Are readers getting fed up with big, epic worlds?
Maybe. I think it all depends on the type of story you’re trying to tell and the type of reader you’re looking to attract. In a high fantasy story, for example, some degree of world-building is inevitable as characters quest to save the world or whatever. In newer types of fantasy, such as contemporary or urban, the focus seems to be less on the world and more on characters and plot.
I don’t think it’s something we can just dismiss as a trend though. Rather it ought to be regarded as a warning that readers are getting fed up with being info-dumped, that more time, care, and ingenuity needs to be invested when it comes to showing our worlds.
So what do we writers do? As Rothfuss said:
“What makes this such a horrible problem is that “too much” is largely a matter of taste. Some readers really *do* want to read all the details of the ancient Shi-Ang dynasty, and how their government relied upon the use of telepathy crystals. Other readers just want you to hurry up and get to the part where the Lesbian Unicorn Sisterhood initiates apprentice Ayllisia into the secrets of the Eternal Kiss.
It’s also a matter of style. Some writers are better at making exposition engaging than others. Some worlds are more alien than others, requiring more explanation.
My personal philosophy is to err on the side of caution. Given the choice, I’d prefer to give too little description and leave you wanting more, rather than give a lot and risk you being bored.”
Don’t you just hate it when there’s no straightforward answer? All you can do is bear in mind the advice like Rothfuss’s, as well as helpful techniques such as the iceberg.
It boils down to the story you’re trying to tell and what the reader expects from that type of story. But be warned: the days of the info-dump, it seems, are over.
We’re reaching the end of this worldbuilding guide. To recap, we’ve looked at ways of building a world, finding inspiration, ways of revealing a world, and some critical considerations. This worldbuilding guide isn’t quite finished, yet though.
v. Extra worldbuilding guide tools and resources
Thank you so much for reading this worldbuilding guide. I hope you’ve picked up a few useful bits of information or had your worldbuilding questions answered. Below, I’ve included some further world-building tools which you may find useful, and if you have any other questions not covered in this guide, why not drop me an email?
Here are a few extras to the worldbuilding guide you might fight useful, from podcasts to videos.
Worldbuilding guide podcast
I recorded an hour-long podcast with my good friend JM Williams on this very subject, with a particular focus on ways of revealing a world. You can listen to it by clicking here, or by using the player below.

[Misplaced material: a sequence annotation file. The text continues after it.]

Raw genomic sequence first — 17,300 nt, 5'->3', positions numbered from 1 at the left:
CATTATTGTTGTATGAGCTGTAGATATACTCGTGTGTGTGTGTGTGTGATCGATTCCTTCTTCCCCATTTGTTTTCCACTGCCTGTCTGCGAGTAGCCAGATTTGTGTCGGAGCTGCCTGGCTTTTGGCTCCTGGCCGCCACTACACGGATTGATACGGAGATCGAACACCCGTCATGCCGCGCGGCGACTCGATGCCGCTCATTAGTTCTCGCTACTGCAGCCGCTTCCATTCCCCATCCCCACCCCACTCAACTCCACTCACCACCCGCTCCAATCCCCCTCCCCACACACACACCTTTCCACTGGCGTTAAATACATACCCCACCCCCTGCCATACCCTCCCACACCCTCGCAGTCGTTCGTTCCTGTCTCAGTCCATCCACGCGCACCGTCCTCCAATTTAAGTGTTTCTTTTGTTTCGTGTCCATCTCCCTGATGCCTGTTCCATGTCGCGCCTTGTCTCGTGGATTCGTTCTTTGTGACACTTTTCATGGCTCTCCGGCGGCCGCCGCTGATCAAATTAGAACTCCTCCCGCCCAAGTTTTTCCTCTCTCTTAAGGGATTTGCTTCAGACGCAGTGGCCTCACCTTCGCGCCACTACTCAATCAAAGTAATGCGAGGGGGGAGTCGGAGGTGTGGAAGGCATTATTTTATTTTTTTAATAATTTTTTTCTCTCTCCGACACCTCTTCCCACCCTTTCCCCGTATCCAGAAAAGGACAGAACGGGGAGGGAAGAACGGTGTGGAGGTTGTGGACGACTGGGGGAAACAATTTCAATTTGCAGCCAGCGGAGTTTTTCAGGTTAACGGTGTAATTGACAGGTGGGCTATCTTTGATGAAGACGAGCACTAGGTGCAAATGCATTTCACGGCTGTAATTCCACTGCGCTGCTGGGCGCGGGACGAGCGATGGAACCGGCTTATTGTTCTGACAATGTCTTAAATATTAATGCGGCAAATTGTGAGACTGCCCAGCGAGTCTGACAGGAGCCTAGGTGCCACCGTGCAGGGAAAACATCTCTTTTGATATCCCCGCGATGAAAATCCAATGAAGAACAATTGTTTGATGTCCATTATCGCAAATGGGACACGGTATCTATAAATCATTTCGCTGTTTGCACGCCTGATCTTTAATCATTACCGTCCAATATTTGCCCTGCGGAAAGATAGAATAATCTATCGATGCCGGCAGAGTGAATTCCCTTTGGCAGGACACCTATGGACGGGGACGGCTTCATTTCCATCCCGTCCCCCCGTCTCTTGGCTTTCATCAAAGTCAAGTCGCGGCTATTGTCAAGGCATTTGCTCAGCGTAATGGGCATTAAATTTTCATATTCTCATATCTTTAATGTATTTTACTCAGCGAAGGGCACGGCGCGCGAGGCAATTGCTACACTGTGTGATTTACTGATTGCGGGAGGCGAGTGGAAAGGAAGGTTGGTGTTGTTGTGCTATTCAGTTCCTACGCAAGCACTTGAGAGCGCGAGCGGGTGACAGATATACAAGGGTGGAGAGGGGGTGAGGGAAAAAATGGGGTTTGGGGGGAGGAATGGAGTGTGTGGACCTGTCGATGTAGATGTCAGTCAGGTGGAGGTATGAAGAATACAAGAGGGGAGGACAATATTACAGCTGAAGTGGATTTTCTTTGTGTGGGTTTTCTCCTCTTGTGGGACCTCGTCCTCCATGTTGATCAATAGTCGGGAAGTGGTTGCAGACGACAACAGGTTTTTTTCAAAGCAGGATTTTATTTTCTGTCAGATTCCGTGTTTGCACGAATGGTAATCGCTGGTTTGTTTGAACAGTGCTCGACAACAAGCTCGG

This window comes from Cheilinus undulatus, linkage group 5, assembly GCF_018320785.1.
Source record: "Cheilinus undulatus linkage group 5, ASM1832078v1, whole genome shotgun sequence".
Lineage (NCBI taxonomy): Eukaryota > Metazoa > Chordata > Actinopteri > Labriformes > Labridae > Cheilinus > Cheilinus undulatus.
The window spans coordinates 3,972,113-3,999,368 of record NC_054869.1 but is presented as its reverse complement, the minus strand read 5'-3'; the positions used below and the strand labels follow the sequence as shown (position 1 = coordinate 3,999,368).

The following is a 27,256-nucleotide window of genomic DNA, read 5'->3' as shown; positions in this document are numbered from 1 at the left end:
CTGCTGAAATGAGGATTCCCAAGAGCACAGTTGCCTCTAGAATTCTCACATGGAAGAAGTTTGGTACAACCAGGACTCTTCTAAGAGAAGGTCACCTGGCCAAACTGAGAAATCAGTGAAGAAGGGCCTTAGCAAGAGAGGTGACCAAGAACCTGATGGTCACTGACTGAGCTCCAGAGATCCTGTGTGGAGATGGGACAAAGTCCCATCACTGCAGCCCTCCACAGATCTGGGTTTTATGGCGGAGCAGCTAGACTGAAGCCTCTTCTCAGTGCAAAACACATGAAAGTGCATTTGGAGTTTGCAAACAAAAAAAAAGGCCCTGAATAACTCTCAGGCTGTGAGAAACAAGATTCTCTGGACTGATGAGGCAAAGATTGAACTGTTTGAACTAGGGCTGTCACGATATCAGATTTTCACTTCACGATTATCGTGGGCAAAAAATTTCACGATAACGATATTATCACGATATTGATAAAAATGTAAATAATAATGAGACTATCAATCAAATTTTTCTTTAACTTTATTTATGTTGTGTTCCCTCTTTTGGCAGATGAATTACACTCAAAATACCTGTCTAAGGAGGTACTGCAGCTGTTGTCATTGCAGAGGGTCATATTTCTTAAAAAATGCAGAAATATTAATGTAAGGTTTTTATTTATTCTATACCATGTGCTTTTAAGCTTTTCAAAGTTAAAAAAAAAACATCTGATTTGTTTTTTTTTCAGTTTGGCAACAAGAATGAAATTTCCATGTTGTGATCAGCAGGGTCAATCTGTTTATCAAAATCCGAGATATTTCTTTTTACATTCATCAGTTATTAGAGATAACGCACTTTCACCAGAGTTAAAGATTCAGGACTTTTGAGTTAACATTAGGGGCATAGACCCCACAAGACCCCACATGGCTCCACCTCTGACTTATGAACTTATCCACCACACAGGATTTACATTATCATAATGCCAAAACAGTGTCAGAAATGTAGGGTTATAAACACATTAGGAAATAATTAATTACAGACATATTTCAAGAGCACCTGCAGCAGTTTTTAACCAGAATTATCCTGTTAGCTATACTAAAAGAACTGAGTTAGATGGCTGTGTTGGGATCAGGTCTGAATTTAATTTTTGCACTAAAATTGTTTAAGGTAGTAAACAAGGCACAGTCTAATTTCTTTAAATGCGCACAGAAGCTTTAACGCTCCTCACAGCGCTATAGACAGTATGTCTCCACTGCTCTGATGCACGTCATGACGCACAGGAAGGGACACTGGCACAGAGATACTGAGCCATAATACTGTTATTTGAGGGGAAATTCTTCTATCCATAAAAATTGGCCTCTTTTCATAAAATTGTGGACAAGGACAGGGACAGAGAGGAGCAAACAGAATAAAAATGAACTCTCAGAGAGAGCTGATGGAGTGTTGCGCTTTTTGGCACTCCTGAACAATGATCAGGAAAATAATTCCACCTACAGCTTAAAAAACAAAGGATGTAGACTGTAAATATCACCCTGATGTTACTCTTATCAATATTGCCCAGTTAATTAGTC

Worldbuilding guide videos
A while back I had the pleasure of chatting with Jesper Schmidt of Fane of Fantasy. We spoke about minimalist world-building, where this approach has come from, and what it means for fantasy moving forwards.
We also had a chat about the best methods I’ve come across to help reveal a world such as the iceberg, and how the best writers reveal their worlds, including Tolkien, Sanderson, and G.R.R.M.
If you can understand my Scouse accent (I did my best to speak slowly), you may find a few helpful bits of info!
I can’t recommend Brandon Sanderson’s lectures more highly. They’re all free on YouTube, and there’s a terrific one on world-building, which you can watch below. In it, he explains a lot of the concepts above, and his own approach to world-building.
Here’s a free and informative webinar on world-building with the editor of ‘The Martian’, Michael Rowley: https://blog.reedsy.com/live/worldbuilding-tips-editor-martian/
There’s a subreddit dedicated entirely to world-building called r/worldbuilding, or Reddit Worldbuilding to some. Here you can post your ideas, discuss possibilities and get all-important feedback. https://www.reddit.com/r/worldbuilding/
More worldbuilding guides
Sociology in Fantasy World-Building by B.K. Bass – It’s something I don’t see very often—sociology discussed in a world-building context. If we’re to create immersive worlds, we need to know and understand how those worlds developed, how they’re structured and how they function.
“You can use concepts of sociology to tie your characters to your setting, thereby establishing the glue that will bind the people of your fantasy world to the world itself … Creating a believable society in which they live can help to not only enrich the setting, but also provide a more genuine backstory for all of our characters.”
This article by B.K. Bass provides an in-depth and thoughtful look at world-building with theories of sociology in mind. It explores how sociology can be influenced by the likes of geography, economics, resources, cosmology, religion, government, cities, and vice versa. Excellent post!
Here’s an insightful article by author Tad Williams on world-building http://www.fantasyliterature.com/thoughtful-thursday/thoughtful-thursday-tad-williams-talks-about-world-building/